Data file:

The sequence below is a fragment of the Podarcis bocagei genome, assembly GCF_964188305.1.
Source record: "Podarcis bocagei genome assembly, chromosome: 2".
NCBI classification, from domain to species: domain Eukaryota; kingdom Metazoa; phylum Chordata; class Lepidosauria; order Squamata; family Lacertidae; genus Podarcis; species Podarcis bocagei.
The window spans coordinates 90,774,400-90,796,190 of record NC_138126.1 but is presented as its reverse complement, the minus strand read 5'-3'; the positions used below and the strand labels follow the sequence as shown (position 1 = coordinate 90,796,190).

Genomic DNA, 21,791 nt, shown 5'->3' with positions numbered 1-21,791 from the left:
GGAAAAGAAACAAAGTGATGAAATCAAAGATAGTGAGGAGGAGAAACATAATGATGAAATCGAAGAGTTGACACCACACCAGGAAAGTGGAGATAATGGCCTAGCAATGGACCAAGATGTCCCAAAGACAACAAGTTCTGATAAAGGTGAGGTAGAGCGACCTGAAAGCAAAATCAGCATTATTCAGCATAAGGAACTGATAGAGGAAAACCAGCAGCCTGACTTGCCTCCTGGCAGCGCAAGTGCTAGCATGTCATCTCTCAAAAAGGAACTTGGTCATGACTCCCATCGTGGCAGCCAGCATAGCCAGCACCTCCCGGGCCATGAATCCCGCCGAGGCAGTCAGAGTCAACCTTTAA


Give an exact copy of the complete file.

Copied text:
The sequence below is a fragment of the Podarcis bocagei genome, assembly GCF_964188305.1.
Source record: "Podarcis bocagei genome assembly, chromosome: 2".
NCBI classification, from domain to species: domain Eukaryota; kingdom Metazoa; phylum Chordata; class Lepidosauria; order Squamata; family Lacertidae; genus Podarcis; species Podarcis bocagei.
The window spans coordinates 90,774,400-90,796,190 of record NC_138126.1 but is presented as its reverse complement, the minus strand read 5'-3'; the positions used below and the strand labels follow the sequence as shown (position 1 = coordinate 90,796,190).

Genomic DNA, 21,791 nt, shown 5'->3' with positions numbered 1-21,791 from the left:
GGAAAAGAAACAAAGTGATGAAATCAAAGATAGTGAGGAGGAGAAACATAATGATGAAATCGAAGAGTTGACACCACACCAGGAAAGTGGAGATAATGGCCTAGCAATGGACCAAGATGTCCCAAAGACAACAAGTTCTGATAAAGGTGAGGTAGAGCGACCTGAAAGCAAAATCAGCATTATTCAGCATAAGGAACTGATAGAGGAAAACCAGCAGCCTGACTTGCCTCCTGGCAGCGCAAGTGCTAGCATGTCATCTCTCAAAAAGGAACTTGGTCATGACTCCCATCGTGGCAGCCAGCATAGCCAGCACCTCCCGGGCCATGAATCCCGCCGAGGCAGTCAGAGTCAACCTTTAA